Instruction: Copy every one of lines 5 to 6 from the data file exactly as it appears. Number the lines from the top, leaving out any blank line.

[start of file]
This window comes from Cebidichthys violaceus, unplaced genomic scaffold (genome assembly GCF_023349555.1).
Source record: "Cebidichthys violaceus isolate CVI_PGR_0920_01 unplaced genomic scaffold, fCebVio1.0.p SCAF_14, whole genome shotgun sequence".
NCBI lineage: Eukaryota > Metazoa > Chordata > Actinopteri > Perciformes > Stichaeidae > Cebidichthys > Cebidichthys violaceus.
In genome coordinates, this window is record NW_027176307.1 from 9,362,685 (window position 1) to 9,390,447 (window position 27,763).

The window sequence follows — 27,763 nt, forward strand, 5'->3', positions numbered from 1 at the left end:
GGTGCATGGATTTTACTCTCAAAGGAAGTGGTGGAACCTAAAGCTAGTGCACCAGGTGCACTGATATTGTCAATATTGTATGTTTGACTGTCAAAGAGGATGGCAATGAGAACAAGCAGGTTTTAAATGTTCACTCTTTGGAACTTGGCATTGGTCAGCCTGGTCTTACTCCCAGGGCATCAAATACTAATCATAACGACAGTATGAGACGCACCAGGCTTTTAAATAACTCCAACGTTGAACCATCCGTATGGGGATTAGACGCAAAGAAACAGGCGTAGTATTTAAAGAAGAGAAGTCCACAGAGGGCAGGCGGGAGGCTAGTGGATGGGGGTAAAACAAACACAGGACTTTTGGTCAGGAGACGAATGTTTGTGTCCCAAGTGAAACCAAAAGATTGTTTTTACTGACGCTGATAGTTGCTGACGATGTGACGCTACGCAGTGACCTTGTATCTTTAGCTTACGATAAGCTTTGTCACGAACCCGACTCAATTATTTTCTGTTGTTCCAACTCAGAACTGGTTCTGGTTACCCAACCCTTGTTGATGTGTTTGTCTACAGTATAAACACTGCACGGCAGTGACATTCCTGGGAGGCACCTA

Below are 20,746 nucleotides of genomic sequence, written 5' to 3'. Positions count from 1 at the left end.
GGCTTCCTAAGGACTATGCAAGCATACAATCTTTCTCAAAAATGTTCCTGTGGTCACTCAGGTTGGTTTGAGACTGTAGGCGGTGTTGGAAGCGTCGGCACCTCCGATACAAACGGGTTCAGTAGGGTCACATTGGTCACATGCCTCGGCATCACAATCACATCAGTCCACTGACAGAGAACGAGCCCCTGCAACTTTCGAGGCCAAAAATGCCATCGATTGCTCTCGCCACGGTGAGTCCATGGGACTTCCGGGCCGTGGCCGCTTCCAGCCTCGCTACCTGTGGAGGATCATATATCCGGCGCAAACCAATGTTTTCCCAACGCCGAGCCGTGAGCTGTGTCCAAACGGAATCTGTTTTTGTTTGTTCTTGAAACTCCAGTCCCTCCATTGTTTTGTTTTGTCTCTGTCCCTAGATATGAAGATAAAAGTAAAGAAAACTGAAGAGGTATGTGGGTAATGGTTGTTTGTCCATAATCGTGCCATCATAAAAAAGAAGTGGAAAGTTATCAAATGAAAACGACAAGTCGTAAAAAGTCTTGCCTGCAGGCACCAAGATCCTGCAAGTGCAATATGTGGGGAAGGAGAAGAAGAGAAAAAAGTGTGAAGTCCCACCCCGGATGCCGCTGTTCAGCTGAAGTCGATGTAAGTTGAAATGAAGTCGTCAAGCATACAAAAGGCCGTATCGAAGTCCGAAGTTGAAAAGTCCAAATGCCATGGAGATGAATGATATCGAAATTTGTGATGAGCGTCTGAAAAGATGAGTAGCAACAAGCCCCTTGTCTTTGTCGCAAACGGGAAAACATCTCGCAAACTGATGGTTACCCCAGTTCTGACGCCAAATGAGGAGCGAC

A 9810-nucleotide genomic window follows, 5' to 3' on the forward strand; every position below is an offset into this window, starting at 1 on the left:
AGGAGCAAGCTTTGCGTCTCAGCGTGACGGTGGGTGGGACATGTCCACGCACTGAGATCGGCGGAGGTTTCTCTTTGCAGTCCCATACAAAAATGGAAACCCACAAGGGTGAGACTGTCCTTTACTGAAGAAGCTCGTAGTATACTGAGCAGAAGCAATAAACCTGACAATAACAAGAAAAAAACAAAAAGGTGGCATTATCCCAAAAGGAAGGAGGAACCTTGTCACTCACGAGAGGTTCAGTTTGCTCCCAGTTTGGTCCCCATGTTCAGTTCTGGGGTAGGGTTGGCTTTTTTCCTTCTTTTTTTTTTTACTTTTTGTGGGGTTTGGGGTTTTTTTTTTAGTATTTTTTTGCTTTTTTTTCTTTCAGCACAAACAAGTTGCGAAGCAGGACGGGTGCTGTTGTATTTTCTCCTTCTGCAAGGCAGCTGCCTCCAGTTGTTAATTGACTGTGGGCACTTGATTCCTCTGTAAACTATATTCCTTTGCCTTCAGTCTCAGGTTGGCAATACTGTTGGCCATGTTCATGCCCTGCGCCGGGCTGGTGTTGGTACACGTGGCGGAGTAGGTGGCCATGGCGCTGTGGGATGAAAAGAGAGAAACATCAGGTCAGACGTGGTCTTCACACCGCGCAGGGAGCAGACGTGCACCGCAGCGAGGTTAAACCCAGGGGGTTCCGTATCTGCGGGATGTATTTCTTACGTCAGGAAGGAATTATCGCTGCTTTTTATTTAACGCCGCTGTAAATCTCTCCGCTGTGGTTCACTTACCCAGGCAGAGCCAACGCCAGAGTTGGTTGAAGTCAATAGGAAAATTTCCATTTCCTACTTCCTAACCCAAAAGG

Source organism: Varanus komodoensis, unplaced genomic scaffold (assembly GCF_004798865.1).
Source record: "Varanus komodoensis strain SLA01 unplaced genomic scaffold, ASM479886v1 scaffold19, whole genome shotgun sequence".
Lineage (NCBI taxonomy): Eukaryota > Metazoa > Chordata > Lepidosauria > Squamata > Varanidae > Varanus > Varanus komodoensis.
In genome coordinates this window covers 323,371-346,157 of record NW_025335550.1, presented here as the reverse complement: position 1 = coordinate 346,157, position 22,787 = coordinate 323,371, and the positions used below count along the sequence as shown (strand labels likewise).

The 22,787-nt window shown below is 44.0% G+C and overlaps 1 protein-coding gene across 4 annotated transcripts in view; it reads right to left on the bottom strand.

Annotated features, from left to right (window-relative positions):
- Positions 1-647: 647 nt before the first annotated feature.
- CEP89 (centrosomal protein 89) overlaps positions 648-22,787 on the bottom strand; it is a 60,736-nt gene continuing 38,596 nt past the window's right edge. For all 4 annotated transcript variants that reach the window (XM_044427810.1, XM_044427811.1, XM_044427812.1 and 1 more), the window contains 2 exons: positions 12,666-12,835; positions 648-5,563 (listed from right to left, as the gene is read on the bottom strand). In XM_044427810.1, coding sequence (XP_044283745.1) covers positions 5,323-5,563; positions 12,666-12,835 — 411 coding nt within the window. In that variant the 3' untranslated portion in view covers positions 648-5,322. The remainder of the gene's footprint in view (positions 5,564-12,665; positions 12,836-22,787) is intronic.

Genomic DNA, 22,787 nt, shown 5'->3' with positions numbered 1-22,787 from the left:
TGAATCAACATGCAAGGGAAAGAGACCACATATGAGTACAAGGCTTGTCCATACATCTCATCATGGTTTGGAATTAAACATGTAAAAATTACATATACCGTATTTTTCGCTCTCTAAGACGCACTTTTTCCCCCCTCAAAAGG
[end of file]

The window sequence follows — 27,763 nt, forward strand, 5'->3', positions numbered from 1 at the left end:
GGTGCATGGATTTTACTCTCAAAGGAAGTGGTGGAACCTAAAGCTAGTGCACCAGGTGCACTGATATTGTCAATATTGTATGTTTGACTGTCAAAGAGGATGGCAATGAGAACAAGCAGGTTTTAAATGTTCACTCTTTGGAACTTGGCATTGGTCAGCCTGGTCTTACTCCCAGGGCATCAAATACTAATCATAACGACAGTATGAGACGCACCAGGCTTTTAAATAACTCCAACGTTGAACCATCCGTATGGGGATTAGACGCAAAGAAACAGGCGTAGTATTTAAAGAAGAGAAGTCCACAGAGGGCAGGCGGGAGGCTAGTGGATGGGGGTAAAACAAACACAGGACTTTTGGTCAGGAGACGAATGTTTGTGTCCCAAGTGAAACCAAAAGATTGTTTTTACTGACGCTGATAGTTGCTGACGATGTGACGCTACGCAGTGACCTTGTATCTTTAGCTTACGATAAGCTTTGTCACGAACCCGACTCAATTATTTTCTGTTGTTCCAACTCAGAACTGGTTCTGGTTACCCAACCCTTGTTGATGTGTTTGTCTACAGTATAAACACTGCACGGCAGTGACATTCCTGGGAGGCACCTA